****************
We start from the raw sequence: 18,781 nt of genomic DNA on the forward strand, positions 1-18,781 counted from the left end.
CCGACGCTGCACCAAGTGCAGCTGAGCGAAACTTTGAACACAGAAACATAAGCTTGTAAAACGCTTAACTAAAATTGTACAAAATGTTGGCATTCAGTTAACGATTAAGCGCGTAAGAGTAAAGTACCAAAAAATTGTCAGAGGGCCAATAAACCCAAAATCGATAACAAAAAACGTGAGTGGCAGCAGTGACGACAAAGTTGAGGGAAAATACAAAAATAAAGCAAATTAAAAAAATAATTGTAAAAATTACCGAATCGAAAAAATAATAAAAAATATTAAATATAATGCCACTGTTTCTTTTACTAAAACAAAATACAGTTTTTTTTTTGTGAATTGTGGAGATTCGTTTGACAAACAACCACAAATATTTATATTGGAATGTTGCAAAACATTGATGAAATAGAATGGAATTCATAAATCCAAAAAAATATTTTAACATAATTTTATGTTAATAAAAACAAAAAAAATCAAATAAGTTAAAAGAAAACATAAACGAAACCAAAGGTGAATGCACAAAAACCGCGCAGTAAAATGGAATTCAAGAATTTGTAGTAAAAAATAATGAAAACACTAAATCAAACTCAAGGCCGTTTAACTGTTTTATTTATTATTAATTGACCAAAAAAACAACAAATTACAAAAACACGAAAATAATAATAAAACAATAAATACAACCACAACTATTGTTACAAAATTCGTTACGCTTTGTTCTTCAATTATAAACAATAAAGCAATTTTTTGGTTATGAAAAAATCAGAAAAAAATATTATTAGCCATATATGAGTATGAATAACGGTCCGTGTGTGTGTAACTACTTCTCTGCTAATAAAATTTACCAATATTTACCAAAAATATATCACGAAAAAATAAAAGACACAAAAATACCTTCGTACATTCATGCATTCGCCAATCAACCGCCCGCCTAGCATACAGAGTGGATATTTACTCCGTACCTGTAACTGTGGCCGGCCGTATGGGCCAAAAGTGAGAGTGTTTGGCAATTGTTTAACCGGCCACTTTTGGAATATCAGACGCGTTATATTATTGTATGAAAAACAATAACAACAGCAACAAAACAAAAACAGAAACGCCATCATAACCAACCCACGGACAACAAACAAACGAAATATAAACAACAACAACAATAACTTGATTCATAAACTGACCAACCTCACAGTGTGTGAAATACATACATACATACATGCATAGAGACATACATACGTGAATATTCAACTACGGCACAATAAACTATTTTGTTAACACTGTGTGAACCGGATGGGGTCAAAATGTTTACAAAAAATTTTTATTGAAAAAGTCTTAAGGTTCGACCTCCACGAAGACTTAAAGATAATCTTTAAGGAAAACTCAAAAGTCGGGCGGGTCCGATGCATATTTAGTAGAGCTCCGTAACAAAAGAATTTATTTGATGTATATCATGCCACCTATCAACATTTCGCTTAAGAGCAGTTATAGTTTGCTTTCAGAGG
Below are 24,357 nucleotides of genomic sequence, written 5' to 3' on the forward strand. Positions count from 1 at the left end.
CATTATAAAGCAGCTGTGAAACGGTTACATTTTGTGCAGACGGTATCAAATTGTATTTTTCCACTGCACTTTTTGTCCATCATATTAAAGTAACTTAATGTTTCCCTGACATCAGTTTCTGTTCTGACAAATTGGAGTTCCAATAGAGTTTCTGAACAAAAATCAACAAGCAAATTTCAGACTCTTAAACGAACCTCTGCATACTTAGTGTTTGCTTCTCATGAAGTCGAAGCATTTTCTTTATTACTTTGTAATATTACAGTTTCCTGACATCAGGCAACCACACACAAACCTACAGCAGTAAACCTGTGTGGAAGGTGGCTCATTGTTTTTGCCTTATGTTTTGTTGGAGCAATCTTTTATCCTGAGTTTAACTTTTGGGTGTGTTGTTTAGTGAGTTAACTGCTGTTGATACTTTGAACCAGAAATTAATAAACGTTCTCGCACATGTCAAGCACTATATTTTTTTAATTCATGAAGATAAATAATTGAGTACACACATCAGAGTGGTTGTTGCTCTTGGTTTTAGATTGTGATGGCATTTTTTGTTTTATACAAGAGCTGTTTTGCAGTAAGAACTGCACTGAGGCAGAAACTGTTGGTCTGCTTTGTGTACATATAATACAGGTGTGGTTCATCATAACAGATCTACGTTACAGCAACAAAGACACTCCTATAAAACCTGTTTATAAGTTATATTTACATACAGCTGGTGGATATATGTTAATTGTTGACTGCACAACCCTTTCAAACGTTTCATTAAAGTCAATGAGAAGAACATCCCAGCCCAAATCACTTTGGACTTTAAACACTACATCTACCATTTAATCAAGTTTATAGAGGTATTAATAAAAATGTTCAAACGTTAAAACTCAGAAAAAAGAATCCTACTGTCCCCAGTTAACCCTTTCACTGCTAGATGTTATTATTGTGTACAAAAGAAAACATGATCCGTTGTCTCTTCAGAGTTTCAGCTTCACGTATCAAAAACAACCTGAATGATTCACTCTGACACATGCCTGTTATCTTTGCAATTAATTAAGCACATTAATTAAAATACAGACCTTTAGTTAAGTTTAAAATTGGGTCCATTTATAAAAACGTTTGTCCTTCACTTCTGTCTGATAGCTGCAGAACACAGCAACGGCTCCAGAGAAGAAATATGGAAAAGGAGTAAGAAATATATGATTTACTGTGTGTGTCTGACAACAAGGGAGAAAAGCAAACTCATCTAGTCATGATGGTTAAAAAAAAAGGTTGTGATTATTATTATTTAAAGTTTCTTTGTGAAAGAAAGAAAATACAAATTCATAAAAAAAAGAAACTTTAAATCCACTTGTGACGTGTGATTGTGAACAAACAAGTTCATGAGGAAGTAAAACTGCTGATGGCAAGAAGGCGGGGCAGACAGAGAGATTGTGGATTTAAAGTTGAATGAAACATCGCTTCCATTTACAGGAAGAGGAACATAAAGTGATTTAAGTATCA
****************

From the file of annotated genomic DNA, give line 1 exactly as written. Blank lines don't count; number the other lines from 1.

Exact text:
We start from the raw sequence: 18,781 nt of genomic DNA on the forward strand, positions 1-18,781 counted from the left end.